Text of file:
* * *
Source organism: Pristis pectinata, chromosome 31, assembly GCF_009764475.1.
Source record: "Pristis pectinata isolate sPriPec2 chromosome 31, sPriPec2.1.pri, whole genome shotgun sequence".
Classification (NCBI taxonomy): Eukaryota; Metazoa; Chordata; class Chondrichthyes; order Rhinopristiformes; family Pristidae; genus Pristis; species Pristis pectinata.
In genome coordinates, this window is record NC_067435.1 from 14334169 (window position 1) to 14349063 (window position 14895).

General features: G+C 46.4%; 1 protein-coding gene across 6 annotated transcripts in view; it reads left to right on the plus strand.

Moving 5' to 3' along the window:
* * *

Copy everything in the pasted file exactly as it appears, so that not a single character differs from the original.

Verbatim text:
Source organism: Pristis pectinata, chromosome 31, assembly GCF_009764475.1.
Source record: "Pristis pectinata isolate sPriPec2 chromosome 31, sPriPec2.1.pri, whole genome shotgun sequence".
Classification (NCBI taxonomy): Eukaryota; Metazoa; Chordata; class Chondrichthyes; order Rhinopristiformes; family Pristidae; genus Pristis; species Pristis pectinata.
In genome coordinates, this window is record NC_067435.1 from 14334169 (window position 1) to 14349063 (window position 14895).

General features: G+C 46.4%; 1 protein-coding gene across 6 annotated transcripts in view; it reads left to right on the plus strand.

Moving 5' to 3' along the window: